Tag Archives: orthodox materialism

Alien Phenomenology

Alien Phenomenology, or What It’s Like to Be a ThingAlien Phenomenology, or What It’s Like to Be a Thing by Ian Bogost

What else is there, here, anywhere right now? Anything will do, so long as it reminds us of the awesome plentitude of the alien everyday. (134)

I have been interested in things for a long time. I remember on a visit to an art museum as an undergraduate being fascinated by a scuffed section of worn wooden floor in a corner that I thought deserved as much attention as the exhibits. It seemed to carry such a weight of narrative. Likewise at a conference in Wisconsin I found an old, painted heat register in a corner of a museum next to a forgotten chair, and I was struck by its quiet gravity. For me, objects became a way of connecting to the stories that had washed over them like waves. Who else had seen, touched, forgotten this?

I am attracted to environments in a similar same way: who has been here before? Wandering through the empty halls of the Union League Club in Chicago or the streets of Oxford or Venice, the details of pavement or chipping plaster or window or stone seem so heavy, so linked to human stories and remembering but so resolutely independent of me and my own. My photography often seeks to highlight these details.

In the natural world that human touch is more distant, but especially in my Midwestern home it is never absent: who else has walked this way or will again? Who else is weaving prairie, trail, ash tree, railroad embankment, rutted farm road, wind-turbined horizon, and cumulus into the human story?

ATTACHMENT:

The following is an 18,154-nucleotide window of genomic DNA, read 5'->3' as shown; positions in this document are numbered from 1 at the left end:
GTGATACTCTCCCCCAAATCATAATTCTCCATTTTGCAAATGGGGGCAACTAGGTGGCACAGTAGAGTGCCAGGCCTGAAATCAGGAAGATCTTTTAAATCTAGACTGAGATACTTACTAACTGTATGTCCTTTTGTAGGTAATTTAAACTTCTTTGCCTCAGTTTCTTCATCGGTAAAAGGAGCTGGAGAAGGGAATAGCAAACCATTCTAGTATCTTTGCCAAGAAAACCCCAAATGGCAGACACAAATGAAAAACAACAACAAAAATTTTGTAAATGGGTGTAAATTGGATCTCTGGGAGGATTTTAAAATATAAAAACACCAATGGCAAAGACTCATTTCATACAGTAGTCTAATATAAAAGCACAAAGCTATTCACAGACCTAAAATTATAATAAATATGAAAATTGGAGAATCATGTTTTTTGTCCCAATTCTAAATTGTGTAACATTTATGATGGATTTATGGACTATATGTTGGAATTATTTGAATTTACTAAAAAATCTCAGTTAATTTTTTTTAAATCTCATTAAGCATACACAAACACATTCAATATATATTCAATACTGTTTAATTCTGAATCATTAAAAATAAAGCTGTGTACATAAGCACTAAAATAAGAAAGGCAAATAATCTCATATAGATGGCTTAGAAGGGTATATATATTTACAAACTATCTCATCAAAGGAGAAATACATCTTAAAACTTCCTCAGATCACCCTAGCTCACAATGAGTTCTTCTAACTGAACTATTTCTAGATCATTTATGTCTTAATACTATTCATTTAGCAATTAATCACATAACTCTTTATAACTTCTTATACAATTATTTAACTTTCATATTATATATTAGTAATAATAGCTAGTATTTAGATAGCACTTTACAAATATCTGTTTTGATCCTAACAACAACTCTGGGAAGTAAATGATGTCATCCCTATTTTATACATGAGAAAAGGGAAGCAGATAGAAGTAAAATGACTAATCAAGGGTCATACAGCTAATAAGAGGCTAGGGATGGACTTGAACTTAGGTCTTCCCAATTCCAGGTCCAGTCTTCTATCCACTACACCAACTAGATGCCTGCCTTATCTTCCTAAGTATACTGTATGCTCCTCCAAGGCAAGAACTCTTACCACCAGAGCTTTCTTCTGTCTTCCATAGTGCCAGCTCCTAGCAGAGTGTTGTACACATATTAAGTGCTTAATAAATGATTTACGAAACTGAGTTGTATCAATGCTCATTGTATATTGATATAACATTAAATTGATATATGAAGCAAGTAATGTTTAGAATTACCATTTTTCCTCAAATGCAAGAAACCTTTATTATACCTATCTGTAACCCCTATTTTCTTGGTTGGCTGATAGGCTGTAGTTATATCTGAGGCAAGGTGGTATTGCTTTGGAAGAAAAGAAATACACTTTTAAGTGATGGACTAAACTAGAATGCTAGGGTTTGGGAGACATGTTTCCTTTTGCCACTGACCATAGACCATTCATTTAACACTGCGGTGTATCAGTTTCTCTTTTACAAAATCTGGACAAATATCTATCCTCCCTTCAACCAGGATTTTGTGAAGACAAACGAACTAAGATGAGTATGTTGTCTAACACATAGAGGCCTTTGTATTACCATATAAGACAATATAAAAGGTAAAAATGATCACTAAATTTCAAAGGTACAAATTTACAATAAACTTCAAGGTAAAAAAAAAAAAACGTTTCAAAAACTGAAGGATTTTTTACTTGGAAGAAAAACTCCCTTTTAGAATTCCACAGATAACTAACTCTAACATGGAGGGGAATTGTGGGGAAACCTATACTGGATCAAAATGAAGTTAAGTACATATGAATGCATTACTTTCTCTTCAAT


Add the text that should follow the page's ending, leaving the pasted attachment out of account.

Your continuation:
All of these considerations though are intensely anthropocentric. I find significance and beauty in these things because I’m constantly linking them to the human narrative, even when they strike me primarily due to their distance to my own personal narrative: I’ll never know all the details of this particular grove of poplars or this weathered barn, but they would have no significance at all if I wasn’t here to wonder about them. Would they?

For Ian Bogost, this is just another example of our tendency to view everything through a correlationist lens: to see the ontological significance of things from an anthropocentric view. Bogost sees this reflected in both the scientific endeavor (which seeks to harness and utilize the universe for human use) and the humanities (which evaluate everything according to the human narrative):

[B]oth perspectives embody the correlationist conceit. The scientists believes in reality apart from human life, but it is a reality excavated for human exploitation. The scientific process cares less for reality itself than it does for the discoverability of reality through human ingenuity. Likewise, the humanist doesn’t believe in the world except as a structure erected in the interest of human culture. Like a mirror image of the scientist, the humanist mostly seeks to mine particular forms of culture, often suggesting aspects of it that must be overcome through abstract notions of resistance or revolution. “Look at me!” shout both the scientist and the humanist. “Look what I have uncovered!” (14)